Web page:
NPN has found patterns in the long-term Lilac Data Collection:
• Spring comes earlier
• lilac leaf-out and bloom has been, on average, one day earlier per decade across the country. Locations vary, though, due to other factors.

“They have collected a lot of lilac data over time to create a predictive model of climate warming, and have created a six-day lilac forecast data – how do current conditions compare to long term,” says Rosemartin.

But what about rain or lack of it, sunny or cloudy days, hydrology, wind speed and soil conditions? They all, too, affect flowering and fruit and trickle down to how much food has been produced and consumed by insects and how that affects larval stages and pollination, fertilization and even nest building and migration.

“We start with temperature but know we’re missing a big part of the picture,” Rosemartin admits. “The signs of the seasons are all around us, but when you start collecting data and looking more closely you realize we still don’t understand a lot – why things are happening, how to predict. We don’t have the ‘why.’ We have the ‘what’ and try to figure out the why.”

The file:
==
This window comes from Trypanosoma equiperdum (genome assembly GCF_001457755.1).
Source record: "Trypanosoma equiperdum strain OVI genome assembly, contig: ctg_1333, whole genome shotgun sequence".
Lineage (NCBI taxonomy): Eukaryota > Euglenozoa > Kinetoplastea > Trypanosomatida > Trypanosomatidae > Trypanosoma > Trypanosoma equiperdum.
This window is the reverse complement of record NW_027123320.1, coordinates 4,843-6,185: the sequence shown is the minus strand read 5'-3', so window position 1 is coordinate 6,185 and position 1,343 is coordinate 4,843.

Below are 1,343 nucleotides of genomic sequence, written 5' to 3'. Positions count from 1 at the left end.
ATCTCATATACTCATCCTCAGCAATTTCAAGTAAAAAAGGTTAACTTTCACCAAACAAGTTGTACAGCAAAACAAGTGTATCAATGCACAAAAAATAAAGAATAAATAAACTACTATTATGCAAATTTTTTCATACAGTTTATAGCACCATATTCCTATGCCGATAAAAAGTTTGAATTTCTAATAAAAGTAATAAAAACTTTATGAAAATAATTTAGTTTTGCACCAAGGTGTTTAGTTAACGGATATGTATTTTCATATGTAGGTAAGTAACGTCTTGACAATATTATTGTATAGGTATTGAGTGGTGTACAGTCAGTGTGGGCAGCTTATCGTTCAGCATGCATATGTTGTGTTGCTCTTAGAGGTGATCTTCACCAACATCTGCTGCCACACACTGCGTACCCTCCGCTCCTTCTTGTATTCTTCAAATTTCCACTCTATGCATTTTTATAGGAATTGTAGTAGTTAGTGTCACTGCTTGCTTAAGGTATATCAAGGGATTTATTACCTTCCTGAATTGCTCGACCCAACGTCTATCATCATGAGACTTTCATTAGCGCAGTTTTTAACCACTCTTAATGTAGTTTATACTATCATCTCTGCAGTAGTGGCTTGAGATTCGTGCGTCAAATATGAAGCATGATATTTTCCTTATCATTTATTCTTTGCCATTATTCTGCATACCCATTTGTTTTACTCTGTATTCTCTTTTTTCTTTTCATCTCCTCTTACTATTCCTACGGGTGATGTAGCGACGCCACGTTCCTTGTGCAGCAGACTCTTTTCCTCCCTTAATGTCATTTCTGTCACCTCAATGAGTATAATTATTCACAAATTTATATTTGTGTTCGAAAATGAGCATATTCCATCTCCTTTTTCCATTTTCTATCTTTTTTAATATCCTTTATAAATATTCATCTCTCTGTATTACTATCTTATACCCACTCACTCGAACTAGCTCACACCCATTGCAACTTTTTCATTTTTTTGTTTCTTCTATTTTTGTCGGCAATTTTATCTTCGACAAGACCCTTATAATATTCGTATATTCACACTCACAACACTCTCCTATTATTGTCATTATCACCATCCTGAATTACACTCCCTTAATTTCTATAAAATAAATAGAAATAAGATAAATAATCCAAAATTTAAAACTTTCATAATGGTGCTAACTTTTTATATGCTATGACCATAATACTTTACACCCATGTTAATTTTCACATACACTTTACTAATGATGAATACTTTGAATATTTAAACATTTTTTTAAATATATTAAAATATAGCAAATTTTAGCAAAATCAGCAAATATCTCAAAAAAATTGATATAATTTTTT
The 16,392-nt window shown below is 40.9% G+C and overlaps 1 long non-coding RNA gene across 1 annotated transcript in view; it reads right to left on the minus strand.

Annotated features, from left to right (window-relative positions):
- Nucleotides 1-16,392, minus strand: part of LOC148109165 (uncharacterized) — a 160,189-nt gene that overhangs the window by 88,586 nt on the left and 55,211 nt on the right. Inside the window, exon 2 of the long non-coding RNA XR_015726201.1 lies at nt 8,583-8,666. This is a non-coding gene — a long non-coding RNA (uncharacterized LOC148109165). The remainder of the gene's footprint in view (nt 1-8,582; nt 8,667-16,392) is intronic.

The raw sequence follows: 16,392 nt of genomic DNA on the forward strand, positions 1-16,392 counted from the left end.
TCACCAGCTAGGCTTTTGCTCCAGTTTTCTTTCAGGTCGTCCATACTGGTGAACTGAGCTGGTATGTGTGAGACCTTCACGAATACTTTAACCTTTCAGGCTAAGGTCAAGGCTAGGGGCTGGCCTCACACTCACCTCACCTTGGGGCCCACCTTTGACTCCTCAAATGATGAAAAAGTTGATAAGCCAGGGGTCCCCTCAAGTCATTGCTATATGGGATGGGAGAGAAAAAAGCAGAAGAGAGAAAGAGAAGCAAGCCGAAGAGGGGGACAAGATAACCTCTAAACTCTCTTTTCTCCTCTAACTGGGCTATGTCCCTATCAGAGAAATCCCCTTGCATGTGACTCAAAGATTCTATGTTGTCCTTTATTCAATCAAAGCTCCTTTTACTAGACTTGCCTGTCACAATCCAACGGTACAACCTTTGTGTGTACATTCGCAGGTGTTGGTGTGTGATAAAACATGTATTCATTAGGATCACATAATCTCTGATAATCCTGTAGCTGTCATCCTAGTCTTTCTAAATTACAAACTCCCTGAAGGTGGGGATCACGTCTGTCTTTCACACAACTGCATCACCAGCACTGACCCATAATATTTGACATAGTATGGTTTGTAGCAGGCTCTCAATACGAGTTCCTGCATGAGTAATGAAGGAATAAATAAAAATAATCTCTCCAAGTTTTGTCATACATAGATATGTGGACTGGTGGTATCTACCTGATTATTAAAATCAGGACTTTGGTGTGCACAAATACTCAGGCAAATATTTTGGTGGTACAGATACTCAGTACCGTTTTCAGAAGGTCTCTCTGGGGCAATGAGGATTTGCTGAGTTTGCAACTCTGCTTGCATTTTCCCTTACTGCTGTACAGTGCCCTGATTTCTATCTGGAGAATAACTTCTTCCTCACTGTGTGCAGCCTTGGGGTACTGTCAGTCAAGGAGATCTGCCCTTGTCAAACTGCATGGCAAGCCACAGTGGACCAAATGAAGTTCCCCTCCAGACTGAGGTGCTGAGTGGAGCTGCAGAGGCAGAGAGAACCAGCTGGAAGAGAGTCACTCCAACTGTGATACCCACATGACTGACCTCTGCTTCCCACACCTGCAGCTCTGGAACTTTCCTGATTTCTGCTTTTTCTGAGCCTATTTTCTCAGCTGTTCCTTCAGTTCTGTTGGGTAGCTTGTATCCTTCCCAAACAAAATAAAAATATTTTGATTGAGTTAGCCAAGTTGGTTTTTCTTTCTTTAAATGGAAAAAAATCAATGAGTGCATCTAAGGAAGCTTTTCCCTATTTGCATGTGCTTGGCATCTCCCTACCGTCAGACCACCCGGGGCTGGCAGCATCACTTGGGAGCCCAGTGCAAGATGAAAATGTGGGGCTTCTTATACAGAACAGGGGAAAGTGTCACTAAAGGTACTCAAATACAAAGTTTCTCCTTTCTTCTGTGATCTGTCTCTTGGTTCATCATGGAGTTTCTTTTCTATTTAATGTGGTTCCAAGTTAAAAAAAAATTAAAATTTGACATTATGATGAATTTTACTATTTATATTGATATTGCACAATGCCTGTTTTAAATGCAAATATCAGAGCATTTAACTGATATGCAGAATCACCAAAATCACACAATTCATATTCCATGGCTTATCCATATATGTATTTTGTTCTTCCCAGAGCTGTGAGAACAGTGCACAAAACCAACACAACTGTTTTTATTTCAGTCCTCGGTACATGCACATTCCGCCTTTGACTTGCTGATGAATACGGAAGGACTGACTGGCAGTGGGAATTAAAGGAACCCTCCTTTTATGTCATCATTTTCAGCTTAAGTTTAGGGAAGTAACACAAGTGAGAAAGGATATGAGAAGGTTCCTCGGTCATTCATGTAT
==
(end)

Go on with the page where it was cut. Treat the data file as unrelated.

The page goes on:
Plus, NPN discovered that Spring 2012 was the earliest ever recorded nationwide. Then, a couple years later, the East Coast experienced a frozen, snow-covered winter, followed by one just warm enough for frequent frozen rain. “Climate change is not happening steadily. The change is variable over time,” she says.

NPN moves its research on climate change impacts on plants and animals forward to academic researchers, decision makers in cities, national parks and government organizations.

“We tell our lawmakers in Congress and other organizations like the EPA and DOI how climate is impacting the nation as a whole. It informs the information they have. For example, how climate change is advancing Spring Onset so national parks are thinking about timing their operations. One example: At Acadia National Park, college kids used to volunteer to remove invasive species after school let out. Now spring arrives before school lets out so the park budgets money to hire people.